The second paragraph is not much better.  It cites the commission as declaring that the Israeli interception and capture of the vessels was in conformity with international law, but leaves hanging the key question of who attacked first. 

The fourth paragraph reports that nine Turks, including one Turkish-American teenager, "were killed in violent clashes with Israeli naval commandos as the commandos boarded the largest ship."  But who started those clashes?  Zacharia won't say.

After that, Zacharia switches to Ankara where the Turkish government rejects the Israel report as having "no value or credibility."

It is not until the 13th paragraph in her 15-paragraph article that Zacharia finally lets the cat out of the bag and reports the key conclusion of the commission -- that the Turkish activists aboard the vessels -- armed to the gills -- organized themselves into groups "as the Israeli commandos prepared to board and then violently assaulted the commandos.  The commission also said the "activists used firearms" and "overall the IDF personnel acted professionally in the face of extensive and unanticipated violence."

By contrast, the New York Times, in its version, let readers in on the answer to the who-attacked-first-question high up in its second paragraph.

But, with Zacharia's spin machine in full throttle, it gets even worse.

In her 11th paragraph -- before even reporting the heart and guts of the Israeli inquiry report -- Zacharia tries mightily to discredit it by reviving a report last September from the UN Human Rights Commission blaming Israel.  "The Israeli commission's findings," she writes, contradict those of the United Nations Human Rights Commission's international fact-finding mission, which concluded that Israel's interception of the Mavi Marama was 'clearly unlawful.'  That panel's report found that the Israeli military had acted with 'brutality' that 'constituted grave violations of human rights law and international law.'''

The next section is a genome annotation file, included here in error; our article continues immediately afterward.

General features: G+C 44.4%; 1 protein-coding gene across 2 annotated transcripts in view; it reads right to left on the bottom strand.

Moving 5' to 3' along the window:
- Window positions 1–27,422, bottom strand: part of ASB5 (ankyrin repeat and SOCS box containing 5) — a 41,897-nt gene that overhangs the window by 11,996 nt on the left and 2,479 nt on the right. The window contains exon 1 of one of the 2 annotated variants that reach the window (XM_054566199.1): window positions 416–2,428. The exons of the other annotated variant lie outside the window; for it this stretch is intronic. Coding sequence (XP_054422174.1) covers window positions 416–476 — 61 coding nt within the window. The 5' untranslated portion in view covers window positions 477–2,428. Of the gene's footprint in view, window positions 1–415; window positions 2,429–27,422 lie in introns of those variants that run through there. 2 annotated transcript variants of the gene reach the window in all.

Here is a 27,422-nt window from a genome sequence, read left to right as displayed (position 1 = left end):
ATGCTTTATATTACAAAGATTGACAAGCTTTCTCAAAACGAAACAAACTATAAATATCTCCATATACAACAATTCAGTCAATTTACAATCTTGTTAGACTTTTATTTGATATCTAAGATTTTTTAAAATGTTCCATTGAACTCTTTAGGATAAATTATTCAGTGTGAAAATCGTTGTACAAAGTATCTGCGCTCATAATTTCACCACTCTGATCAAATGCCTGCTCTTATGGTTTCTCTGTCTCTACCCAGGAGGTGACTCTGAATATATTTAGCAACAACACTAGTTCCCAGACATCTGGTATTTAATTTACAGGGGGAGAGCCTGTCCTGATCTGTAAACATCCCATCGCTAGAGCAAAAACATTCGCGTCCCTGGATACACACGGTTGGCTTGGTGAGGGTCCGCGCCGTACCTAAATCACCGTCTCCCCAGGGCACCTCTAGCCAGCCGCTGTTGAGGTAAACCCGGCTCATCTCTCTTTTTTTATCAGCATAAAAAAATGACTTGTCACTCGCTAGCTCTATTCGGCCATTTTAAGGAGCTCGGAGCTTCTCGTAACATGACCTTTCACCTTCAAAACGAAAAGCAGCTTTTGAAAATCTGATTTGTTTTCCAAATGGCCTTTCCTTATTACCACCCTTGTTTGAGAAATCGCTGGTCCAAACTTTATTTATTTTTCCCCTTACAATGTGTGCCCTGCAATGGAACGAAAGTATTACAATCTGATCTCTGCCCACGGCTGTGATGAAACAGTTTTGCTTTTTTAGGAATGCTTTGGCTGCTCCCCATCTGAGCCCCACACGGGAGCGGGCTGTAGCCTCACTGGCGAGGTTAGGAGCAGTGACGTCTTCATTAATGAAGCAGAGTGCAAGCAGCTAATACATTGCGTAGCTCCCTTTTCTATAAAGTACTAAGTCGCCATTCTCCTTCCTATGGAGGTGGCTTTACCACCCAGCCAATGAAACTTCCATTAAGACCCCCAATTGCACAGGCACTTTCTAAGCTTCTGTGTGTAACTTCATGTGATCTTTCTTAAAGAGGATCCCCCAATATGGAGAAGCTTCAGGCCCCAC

No mention, of course, that this same UN "human rights" agency has totally discredited itself by targeting Israel more than any other country in the world and is dominated by serial human-rights violators like China, Cuba, Libya, Russia and Saudi Arabia."

At the Washington Post, any stick to flog Israel will do -- even by trotting out a "finding" from a UN group with no credibility whatsoever and giving that "finding" precedence over the key conclusion of an Israeli commission that labored for many months, interviewed scores of witnesses, including Arabs aboard the Marmara, and is composed of eminent personalities with a long track record of objective scholarship and judicious pursuit of the truth.  Plus, of course, there was ample video footage to support the commission's findings.

At the end of her article, Zacharia acknowledges that the Israeli commission included two international observers, but stresses that they were "non-voting" members who merely found that the commission acted in "independent" fashion.  In fact, there's far more about these two observers, who remain unidentified in Zacharia's piece.  They are Lord David Trimble, a Nobel Peace Laureate instrumental in steering Northern Ireland away from decades of sectarian conflict, and Kenneth Watkin, a retired brigadier general and former judge advocate general of the Canadian forces.

In a joint statement, they emphasized that they took an active part in all commission meetings, hearings and deliberations.  They showered fulsome praise on the commission's thoroughness and objectivity under its chairman, retired Israeli Supreme Court justice, Jacob Turkel. Their comments more than trump expected denials from the Turkish side and the concocted "findings" of the UN Human Rights Commission, which get greater prominence in Zacharia's article than the far more relevant insiders' testimony of David Trimble and Kenneth Watkin.

But if you're out to do a hatchet job, this will be your modus operandi.